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      Dike 14, Cleveland, Ohio: Containing Pollution in the Age of Ecology Translated title: Arcadia: Explorations in Environmental History, Summer 2018, no. 15: Dike 14, Cleveland, Ohio: Containing Pollution in the Age of Ecology


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          In the mid-1960s, growing public concern about the health of the Great Lakes led to a concerted effort to end the practice of dumping dredge spoils into open waters. The Army Corps of Engineers, which conducted or contracted for the dredging of harbors on the United States side of the lakes, developed an alternative: the creation of containment areas along the shore. Behind steel and stone walls that held back pollutants that had accumulated in the silt of industrial and commercial harbors, spoils dried out and created new land. In the case of Cleveland, Ohio, where the terribly polluted Cuyahoga River ensured that spoils would be tainted, the Army Corps created several diked disposal areas—including Dike 14, an 88-acre enclosure on the city’s eastern shore. Even before it was full, the area had begun to transition into a coastal forest, providing habitat for migrating birds and other species. Dike 14 is now known as the Cleveland Lakefront Nature Preserve.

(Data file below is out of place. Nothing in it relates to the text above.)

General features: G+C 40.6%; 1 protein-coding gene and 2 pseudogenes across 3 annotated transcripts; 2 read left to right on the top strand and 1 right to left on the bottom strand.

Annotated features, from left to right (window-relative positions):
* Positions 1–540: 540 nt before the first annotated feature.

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          Author and article information

          Arcadia: Explorations in Environmental History
          Rachel Carson Center for Environment and Society, Munich, Germany
          21 June 2018

          CC BY 4.0 2018 David Stradling

          This refers only to the text and does not include any image rights. Please click on an image to view its individual rights status.


          Literary studies,Philosophy of science,Environmental change,Environmental studies,Contemporary history,Cultural studies
          landscape transformation,environmental movements,pollution,activism,conservation,nature reserves,dikes,lakes,water,water pollution


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